Finnfund finances Agflow Poultry to boost livelihoods of Ethiopian farmers. The Finnish development finance agency made a $10 million loan to Agflow Poultry to expand its EthioChicken farm network. EthioChicken launched in 2010 to hatch and sell chicks to rural Ethiopians to boost food and income security. The company sells non-native breeds, which it maintains thrive better than Ethiopian chickens. EthioChicken has sold 13 million chicks in the country through 1,800 rural agents and 700 employees, 40 percent of them women. Ethiopia is afflicted by drought, a surging population and political instability, which make it vulnerable to food crises. Outside of Ethiopia, chicken ownership and farming has won support from prominent funders, like Bill Gates, who has been outspoken about the potential of small-scale poultry farms to aid poor women. His foundation recently gave $21.4 million to the World Poultry Association.
New Hampshire-backed fund raises commercial capital to support local startups. New Hampshire’s Business Finance Authority launched a $1.8 million fund to cultivate the state’s startup community. More than 40 private investors committed capital to Millworks Fund Series II. The authority agreed to match private dollars two-to-one for the next three years. Startups will be eligible for a $300,000-per-year competition for tech startups and a $300,000-per-year accelerator program. Millworks II follows Millworks I, launched in 2010. Three-quarters of the organizations backed by Millworks I have shown financial growth and follow-on investment. Similar funds and startup growth initiatives have launched in other states recently, including Texas and Vermont.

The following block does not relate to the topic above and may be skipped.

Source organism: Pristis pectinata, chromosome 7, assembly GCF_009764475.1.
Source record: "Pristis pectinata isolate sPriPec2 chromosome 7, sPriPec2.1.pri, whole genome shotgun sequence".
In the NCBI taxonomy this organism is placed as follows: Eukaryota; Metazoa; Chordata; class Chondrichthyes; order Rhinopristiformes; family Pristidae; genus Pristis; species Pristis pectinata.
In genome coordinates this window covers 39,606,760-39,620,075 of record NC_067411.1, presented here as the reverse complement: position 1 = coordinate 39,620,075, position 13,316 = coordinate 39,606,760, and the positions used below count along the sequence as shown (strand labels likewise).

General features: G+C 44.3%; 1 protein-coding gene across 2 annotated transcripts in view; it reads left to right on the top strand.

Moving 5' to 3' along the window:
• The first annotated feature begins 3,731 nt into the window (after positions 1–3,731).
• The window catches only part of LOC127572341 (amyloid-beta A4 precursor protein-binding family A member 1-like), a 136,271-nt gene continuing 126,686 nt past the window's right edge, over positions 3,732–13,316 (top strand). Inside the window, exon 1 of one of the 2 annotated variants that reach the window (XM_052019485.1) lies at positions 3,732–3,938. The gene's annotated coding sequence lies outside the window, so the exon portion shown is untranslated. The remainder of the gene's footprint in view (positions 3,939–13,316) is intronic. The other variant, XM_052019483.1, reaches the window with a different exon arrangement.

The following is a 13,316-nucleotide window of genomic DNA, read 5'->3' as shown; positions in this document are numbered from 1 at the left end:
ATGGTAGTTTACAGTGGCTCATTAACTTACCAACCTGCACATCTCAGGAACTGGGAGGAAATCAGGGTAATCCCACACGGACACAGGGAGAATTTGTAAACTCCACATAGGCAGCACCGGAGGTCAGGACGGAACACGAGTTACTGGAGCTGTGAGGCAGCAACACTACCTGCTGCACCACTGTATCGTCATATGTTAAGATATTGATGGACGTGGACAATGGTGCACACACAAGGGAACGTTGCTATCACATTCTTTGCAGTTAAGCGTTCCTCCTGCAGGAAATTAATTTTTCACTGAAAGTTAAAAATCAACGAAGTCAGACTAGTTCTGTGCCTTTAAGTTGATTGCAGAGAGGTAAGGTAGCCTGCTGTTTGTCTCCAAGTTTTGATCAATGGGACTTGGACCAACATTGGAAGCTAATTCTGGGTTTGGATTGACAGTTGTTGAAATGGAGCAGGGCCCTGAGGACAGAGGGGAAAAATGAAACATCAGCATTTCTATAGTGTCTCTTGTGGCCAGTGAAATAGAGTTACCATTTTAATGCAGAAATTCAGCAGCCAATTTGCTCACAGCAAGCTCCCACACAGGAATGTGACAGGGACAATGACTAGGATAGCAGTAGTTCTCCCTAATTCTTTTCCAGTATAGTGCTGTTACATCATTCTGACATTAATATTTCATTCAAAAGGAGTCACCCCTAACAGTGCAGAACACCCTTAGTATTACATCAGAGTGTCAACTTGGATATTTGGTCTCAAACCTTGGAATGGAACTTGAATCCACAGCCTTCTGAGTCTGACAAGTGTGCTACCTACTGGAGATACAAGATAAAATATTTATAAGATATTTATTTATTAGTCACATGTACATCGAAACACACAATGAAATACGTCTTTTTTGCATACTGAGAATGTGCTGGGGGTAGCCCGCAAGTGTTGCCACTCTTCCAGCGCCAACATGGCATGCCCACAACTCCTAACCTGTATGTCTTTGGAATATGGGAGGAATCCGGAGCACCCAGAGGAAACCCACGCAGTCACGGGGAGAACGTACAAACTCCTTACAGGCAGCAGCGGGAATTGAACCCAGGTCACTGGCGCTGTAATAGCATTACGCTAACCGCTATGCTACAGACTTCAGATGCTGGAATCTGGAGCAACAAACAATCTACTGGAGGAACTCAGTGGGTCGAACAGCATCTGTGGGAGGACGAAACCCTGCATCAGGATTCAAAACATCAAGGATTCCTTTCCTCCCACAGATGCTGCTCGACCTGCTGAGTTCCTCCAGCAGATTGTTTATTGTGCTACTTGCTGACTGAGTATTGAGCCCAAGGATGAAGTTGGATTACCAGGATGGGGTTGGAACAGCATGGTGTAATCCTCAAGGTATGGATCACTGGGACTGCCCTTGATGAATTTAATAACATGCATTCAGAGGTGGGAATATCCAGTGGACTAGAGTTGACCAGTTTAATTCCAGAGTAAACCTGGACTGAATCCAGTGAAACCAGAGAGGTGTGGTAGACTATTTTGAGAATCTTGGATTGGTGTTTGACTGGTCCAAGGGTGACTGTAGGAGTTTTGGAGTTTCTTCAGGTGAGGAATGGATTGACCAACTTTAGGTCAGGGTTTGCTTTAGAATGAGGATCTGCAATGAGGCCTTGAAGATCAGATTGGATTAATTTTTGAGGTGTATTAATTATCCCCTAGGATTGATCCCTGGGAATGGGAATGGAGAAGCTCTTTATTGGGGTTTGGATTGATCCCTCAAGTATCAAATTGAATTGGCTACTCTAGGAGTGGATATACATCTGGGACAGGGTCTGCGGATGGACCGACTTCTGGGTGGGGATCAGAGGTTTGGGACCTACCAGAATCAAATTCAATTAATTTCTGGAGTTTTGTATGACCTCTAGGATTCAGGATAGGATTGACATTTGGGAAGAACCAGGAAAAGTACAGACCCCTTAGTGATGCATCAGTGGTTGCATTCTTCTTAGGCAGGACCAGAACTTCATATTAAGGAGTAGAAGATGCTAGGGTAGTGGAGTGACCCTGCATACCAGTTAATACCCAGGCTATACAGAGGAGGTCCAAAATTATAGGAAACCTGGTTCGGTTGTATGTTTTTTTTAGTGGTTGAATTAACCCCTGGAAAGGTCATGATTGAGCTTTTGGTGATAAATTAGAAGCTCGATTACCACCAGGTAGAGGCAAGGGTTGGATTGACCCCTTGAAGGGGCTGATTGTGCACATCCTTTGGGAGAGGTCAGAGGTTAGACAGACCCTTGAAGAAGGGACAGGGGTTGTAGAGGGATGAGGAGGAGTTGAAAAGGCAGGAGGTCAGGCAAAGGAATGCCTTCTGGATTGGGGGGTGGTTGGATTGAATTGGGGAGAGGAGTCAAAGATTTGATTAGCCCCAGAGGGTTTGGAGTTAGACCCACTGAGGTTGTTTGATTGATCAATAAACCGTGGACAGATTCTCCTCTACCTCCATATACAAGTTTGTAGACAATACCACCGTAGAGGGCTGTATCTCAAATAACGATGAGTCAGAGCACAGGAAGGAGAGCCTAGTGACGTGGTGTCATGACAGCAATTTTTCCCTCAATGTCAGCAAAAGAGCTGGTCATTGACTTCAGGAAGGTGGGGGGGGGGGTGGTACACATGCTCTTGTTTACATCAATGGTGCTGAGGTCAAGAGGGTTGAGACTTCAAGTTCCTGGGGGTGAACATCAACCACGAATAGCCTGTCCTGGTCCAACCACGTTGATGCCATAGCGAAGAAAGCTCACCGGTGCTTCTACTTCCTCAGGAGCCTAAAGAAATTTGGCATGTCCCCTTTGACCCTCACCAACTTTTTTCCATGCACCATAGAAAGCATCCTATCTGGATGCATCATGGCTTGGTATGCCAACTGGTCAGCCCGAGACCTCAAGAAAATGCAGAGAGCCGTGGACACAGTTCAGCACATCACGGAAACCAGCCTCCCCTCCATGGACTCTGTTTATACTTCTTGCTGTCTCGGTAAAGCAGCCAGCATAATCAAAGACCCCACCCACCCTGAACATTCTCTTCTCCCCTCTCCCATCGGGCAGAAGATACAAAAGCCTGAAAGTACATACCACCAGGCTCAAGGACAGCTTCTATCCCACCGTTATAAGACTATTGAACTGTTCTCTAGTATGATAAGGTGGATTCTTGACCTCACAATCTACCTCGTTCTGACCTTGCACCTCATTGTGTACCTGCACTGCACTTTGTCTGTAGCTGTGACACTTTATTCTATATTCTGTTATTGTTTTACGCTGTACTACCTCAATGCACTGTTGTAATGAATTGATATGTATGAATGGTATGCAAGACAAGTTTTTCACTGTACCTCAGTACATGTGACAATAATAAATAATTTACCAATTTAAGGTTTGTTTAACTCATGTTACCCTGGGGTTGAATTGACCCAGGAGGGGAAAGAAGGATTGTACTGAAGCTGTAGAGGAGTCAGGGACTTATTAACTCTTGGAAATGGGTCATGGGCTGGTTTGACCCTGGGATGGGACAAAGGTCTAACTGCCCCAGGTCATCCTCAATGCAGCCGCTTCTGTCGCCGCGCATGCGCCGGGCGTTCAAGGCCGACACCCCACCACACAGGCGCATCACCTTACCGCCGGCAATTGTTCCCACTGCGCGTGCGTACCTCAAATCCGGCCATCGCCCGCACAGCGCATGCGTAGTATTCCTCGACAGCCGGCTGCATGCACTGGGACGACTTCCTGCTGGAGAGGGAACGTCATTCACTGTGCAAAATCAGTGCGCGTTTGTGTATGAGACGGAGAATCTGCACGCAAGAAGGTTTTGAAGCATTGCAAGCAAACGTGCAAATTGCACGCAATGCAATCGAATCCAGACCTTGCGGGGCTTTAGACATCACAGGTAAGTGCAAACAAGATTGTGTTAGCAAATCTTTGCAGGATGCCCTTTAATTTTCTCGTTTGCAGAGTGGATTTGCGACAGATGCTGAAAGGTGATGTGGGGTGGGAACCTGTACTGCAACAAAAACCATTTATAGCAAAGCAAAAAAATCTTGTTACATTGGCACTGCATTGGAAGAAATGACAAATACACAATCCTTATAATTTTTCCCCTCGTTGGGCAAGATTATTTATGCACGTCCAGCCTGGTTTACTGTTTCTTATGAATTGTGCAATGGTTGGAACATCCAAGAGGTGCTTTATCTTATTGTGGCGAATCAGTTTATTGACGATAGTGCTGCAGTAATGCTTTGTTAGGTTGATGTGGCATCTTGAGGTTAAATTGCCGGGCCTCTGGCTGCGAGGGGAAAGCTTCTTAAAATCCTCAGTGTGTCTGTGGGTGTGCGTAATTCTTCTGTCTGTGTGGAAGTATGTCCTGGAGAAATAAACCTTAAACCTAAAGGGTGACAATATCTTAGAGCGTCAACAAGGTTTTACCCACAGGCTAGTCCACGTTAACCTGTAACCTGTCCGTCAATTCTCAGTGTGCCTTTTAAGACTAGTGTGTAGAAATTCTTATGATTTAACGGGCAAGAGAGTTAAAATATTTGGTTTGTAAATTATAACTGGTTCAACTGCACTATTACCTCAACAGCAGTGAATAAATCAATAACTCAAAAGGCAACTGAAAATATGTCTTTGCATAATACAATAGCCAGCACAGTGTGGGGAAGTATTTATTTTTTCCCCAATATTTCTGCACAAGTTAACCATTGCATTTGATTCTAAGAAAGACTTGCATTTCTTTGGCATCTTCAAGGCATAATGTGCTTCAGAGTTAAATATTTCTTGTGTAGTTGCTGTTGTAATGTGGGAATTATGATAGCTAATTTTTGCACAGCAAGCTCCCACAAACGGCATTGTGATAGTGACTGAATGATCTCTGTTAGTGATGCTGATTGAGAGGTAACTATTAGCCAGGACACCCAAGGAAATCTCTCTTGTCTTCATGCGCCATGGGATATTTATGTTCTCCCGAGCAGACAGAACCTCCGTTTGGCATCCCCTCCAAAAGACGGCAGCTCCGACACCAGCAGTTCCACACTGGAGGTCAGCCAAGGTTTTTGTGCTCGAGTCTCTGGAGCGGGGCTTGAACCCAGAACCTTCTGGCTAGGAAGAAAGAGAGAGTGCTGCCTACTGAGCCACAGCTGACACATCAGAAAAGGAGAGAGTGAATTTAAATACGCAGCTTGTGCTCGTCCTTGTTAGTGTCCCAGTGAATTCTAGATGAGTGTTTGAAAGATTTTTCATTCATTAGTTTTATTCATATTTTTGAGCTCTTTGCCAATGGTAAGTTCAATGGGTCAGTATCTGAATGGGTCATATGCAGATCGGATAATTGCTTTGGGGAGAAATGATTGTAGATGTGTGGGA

See all of ImpactAlpha’s recent #dealflow.
#Signals: Ahead of the Curve
Corporate pension plans are a “sleeping giant” for sustainable finance. “We need to activate the multi-trillion dollar corporate pension industry” to direct capital towards sustainable investments, tweeted Lise Kingo, CEO of the UN Global Compact from the Global Private Equity Conference in D.C. “A true sleeping giant,” she added in parenthesis. A new report from UNPRI and the UN Global Compact says half of the world’s largest corporations have signed the Global Compact, a corporate pledge towards sustainability. But only 10 percent of their pension plans have signed the Principles for Responsible Investment to put responsible investment principles into action. Univest, the in-house asset manager of Unilever’s $26.6 billion pension schemes, signed on to the PRI in 2013. The alignment of Unilever, a corporate leader in sustainability, and the company’s pension plan manager, is all too rare. Why should corporate pension align with their sponsors? To improve performance, manage risk, align with external managers and boost their sponsors’ credibility and employee retention, according to the report.